I've heard this complaint echoed about the game. I was really stoked on the release because, as an insatiable nerd, I love Star Wars. After reading some reviews and testaments of people who played it, I'm glad my frugal nature stopped me from buying into it (I loathe the pay-to-play model). The graphics are impressive yet cartoonish, all the characters are paralleled between good/evil (jedi knight = sith warrior, etc -- now consider a paladin vs a blackguard, especially with the GvM changes), the combat system is repetitive and the same as every other famous MMO (not the "whole new level" they promised, which ended up just being fancy animations). Basically, Bioware promised as much as Obama, with the same amount of follow-through.
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Rade
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« Reply #31 on: 18 January 2012, 08:56 »

Physics seems to be mostly solved but I'm less sure about graphics; it's really hard to properly design and animate 3D models, particularly of humans.   We need more open-source 3d-models and animators
That's what I was saying about the 'retro-quality'. I don't think game engines are going to get much better than they are today. The only things that will change are the stories told and the ideas used to fuel them. I'm sure we can expect improved animations as you say, but I believe in a few short years they will be nailed down. The physical world is fairly easy to model because most of it is governed by laws that can be simulated in computers.

I once read an article about how video games are the new movies, but more engaged. Which is a funny comparison, considering the movie is a step-down from a novel, so does that place video games between books and film?

IMHO the most interesting stuff going on in the gaming space these days are mobile/social games... I think a lot of what we're seeing now is a bit stupid (I'm not an Angry Birds fan...) but I see a lot of innovative stuff opening in the future as developers start to embrace the platform more fully, and start trying to do things that you simply *can't do* with a console or PC game, like having people engage in real life.
I really like that "Geocaching" that was kind of trendy last year, where you could go on a real-live treasure hunt with your mobile.

A couple years ago, I had an idea for an iphone game. It was mostly a joke app, to be called "iGirlfriend". It would randomly 'call' the user and have him engage in a pre-recorded event, kind of like a music track. In a rockband/Guitar Hero/DDR style, the player would use their voice to continue to conversation - responding for certain lengths of time in a certain pitch like the singer has to do in Rockband. For example: [iGirl:] ... and then they had the nerve to ask me to pay for the coffee that they screwed up! Can you believe that? [Player:] Unbelievable! [iGirl:] I know, right? So then I knocked the cup over and ran out the store. I guess I'm never going to that Starbucks again! [Player misses cue to laugh] [iGirl:] Are you even listening to me?
I had some laughs over the concept with some friends, and we had scripters, a graphic designer, and even a girl with a really annoying voice, but we never did anything with it. School got in the way I guess.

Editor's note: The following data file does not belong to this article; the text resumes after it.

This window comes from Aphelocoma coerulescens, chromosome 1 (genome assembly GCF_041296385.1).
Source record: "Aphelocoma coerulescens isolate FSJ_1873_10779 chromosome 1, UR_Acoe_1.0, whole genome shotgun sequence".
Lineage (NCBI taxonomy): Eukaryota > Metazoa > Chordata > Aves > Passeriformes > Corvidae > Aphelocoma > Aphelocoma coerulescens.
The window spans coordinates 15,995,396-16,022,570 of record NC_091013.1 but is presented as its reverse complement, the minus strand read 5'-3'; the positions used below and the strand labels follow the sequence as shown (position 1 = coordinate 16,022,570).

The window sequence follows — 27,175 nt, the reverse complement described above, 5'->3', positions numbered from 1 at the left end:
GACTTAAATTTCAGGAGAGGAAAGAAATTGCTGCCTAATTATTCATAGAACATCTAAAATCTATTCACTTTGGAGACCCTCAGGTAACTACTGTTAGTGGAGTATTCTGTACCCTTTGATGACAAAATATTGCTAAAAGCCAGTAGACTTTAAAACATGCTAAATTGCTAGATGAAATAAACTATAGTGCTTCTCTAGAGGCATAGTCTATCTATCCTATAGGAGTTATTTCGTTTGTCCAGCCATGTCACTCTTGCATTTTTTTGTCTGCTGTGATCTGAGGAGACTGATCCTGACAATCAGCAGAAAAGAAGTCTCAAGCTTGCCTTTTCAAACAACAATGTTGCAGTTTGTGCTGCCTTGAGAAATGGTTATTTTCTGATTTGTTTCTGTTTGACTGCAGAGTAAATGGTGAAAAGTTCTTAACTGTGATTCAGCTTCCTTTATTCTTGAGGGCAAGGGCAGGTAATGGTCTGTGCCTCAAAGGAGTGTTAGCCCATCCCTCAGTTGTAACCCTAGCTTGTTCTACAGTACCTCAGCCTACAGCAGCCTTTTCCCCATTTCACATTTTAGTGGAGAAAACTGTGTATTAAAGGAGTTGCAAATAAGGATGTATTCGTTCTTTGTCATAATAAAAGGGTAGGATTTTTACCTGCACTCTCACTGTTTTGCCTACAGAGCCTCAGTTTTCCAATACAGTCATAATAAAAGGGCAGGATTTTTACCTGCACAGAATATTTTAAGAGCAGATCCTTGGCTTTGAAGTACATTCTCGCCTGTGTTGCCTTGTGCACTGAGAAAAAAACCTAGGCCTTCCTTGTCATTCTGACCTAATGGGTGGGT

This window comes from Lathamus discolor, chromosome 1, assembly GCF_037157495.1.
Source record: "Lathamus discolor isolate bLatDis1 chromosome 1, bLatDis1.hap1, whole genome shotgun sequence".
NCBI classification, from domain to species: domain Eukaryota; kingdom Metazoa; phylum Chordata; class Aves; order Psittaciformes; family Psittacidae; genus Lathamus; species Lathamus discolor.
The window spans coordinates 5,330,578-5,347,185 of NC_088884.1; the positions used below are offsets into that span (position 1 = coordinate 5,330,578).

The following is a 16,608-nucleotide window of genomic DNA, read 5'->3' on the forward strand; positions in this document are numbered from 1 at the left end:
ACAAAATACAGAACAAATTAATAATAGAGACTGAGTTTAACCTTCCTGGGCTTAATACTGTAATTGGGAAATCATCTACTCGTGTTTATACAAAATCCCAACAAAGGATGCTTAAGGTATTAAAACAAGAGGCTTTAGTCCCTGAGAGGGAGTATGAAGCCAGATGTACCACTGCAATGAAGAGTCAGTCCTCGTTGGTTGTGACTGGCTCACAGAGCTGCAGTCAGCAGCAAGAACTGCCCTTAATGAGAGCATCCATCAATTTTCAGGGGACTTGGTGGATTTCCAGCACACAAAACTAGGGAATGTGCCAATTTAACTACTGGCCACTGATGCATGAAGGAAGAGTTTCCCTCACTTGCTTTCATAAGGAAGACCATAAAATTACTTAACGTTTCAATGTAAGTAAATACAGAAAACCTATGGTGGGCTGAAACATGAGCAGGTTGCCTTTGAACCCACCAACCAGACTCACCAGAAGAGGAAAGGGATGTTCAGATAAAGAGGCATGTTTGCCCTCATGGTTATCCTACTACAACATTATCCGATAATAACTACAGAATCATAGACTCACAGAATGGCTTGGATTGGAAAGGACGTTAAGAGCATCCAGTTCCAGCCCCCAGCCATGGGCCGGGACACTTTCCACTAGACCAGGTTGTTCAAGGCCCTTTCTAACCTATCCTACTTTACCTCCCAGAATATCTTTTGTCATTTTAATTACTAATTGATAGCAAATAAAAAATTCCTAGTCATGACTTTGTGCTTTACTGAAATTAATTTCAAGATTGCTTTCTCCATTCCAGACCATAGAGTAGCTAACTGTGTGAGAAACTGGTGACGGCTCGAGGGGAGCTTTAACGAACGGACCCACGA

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« Reply #32 on: 21 January 2012, 17:16 »

Pixie, I know you from the old threads in the old forum. When it comes to me starting out in GvM I am not sure if I go back as far as 2006. I may have been playing with a very old and inactive account of mine back then, getting a toon to level 27ish before leaving and coming back a year or so later with this account, but I don't recall a lot of the account names back then anyway...greetings  Smiley
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« Reply #33 on: 26 January 2012, 23:10 »

Wow, with pixie, rade, sancho etc back posting it really does feel like the old folks home!

Glad to see you all alive and kicking and basking in nostalgia   Smiley

Rabbac

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« Reply #34 on: 29 January 2012, 04:59 »

*sigh*  Well.... I've read too much...time to start logging in again.  And don't worry FC,  I retired my mages as far as PvP goes. (and tried to talk others into doing it as well)  I love the solo farming capability, because honestly I don't trust many people in a foxhole with me, so I don't want them to be nerfed...

  But then again everyone likes to run the Harper scout WM,  which is IMO equally OP.  Especially for PvP.  I'll dig out some of my medium grade toons for PvP, just to show that it can be done.  I've always said tactics win fights over builds anyways.  

If PvP starts picking up,  I might just start handing out rewards for particularly impressive kills or something.  Anyone with more than 9 monk levels that refuses to stand in combat can forget it though.  Cowards.  Evil
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« Reply #35 on: 30 January 2012, 21:12 »

I got Skyrim a few weeks ago (finally) so I'm still engrossed in that...don't expect to see me for a while yet.
I usually only PvP with my mages or my F/Wm/Hs (both OP in PvP if built correctly...I've seen a couple of bad attempts that just fail miserably, but they're mostly powerful), because those are the toons that I happen to be on when I find somebody or when I'm attacked. I'm an opportunist, mostly - I prefer to just go find somebody when I see a shout, and then worry about the toon matchup later. If I'm hunting I might try a sneak or something, but I've never really made an "average" build, so I don't really have any to use. Mine are all either amazing or useless in PvP.

Back to Skyrim now, I think.
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« Reply #36 on: 30 January 2012, 22:26 »